This was another nice find. I kept coming across this in book stores while I was in New York, and liked the ‘Sliding Doors’ premise of the plot: how one little choice – to stay at a party or leave early – could set off a series of events that would lead to two entirely different life choices. For don’t we all feel like that sometimes? That one little choice in our life could have set us on entirely different paths? The writing was engaging and this was a quick read, following Hannah Martin through her two alternate lives chapter by chapter. It was fun to skip between two alternate, and realistic, lives. The only aspect that I felt weakened the story is that Hannah – who is decidedly in need of making some smart decisions on where her life is headed after years of drifting – ends up with two remarkably similar paths. I would have liked seeing two more divergent life paths, but otherwise an enjoyable read.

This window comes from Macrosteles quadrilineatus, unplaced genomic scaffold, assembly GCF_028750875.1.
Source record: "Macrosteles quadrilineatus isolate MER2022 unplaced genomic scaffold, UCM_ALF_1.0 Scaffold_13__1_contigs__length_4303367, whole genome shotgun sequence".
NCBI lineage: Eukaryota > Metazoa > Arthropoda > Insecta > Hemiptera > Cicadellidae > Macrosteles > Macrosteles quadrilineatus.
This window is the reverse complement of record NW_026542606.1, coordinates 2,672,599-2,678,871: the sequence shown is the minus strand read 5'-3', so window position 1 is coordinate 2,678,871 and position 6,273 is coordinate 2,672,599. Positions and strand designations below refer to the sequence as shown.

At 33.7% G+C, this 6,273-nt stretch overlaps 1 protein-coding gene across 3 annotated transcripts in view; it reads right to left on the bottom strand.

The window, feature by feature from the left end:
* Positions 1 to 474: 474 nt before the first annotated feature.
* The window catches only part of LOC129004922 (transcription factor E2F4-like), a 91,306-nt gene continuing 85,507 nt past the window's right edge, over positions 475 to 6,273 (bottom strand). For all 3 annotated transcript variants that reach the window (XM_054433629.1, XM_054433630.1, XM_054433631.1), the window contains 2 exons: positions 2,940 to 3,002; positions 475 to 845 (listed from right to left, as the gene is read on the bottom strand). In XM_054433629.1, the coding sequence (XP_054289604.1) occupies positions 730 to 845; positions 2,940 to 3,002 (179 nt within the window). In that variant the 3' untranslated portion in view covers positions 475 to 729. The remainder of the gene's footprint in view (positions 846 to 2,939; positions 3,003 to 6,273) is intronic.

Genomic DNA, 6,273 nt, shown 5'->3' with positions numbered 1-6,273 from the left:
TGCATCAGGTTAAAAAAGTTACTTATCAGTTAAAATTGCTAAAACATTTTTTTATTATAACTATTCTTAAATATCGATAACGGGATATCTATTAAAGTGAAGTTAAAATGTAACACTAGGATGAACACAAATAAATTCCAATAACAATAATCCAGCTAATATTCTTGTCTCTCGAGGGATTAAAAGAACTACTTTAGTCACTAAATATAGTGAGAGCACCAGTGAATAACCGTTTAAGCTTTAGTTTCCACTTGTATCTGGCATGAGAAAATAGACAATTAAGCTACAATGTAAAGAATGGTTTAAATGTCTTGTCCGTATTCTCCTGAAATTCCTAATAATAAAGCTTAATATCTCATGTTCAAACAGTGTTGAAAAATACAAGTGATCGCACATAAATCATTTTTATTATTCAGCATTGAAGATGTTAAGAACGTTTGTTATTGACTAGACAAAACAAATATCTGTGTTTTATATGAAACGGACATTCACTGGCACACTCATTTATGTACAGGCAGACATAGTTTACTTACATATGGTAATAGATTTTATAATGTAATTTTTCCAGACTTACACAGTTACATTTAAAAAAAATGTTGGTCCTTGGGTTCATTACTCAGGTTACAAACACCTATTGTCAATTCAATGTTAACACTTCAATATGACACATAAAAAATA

I don’t read mystery/thrillers all that often, but the plot looked intriguing and I picked this up looking for a summer read. Successful lawyer Kate gets a call at work that her overachieving daughter, Amelia, is being suspended from her exclusive Brooklyn high school. When Kate arrives at school, Amelia is dead, a presumed suicide. Kate, unsatisfied with the seeming speed with which the police seem willing to close the case, begins an investigation of her own and discovers worrying details about her daughter’s life, her group of friends, and dealings with school that lead her to believe Amelia did not take her own life. I’m still not completely convinced this is a genre I enjoy, but I did like how this novel was executed, told through the perspective of Kate and Amelia, using teenage social media entries to allow the story to unveil slowly (and in turn sending a chill of terror down the spine of parents who wonder if their own children could be so naive). I certainly found this enjoyable and read along quickly to discover the outcome. BUT, as I find with so many of these stories (Gone Girl and Girl On A Train, too) there are too many elements that force me to suspend disbelief. Reconstructing Amelia was no exception. The silliest perhaps being the seasoned police officer taking on the bereaved mother as his sidekick to investigate her own daughter’s death – questioning suspects and all. I’m starting to think this goes along with the genre, but nevertheless, I thought this was an engaging summer read.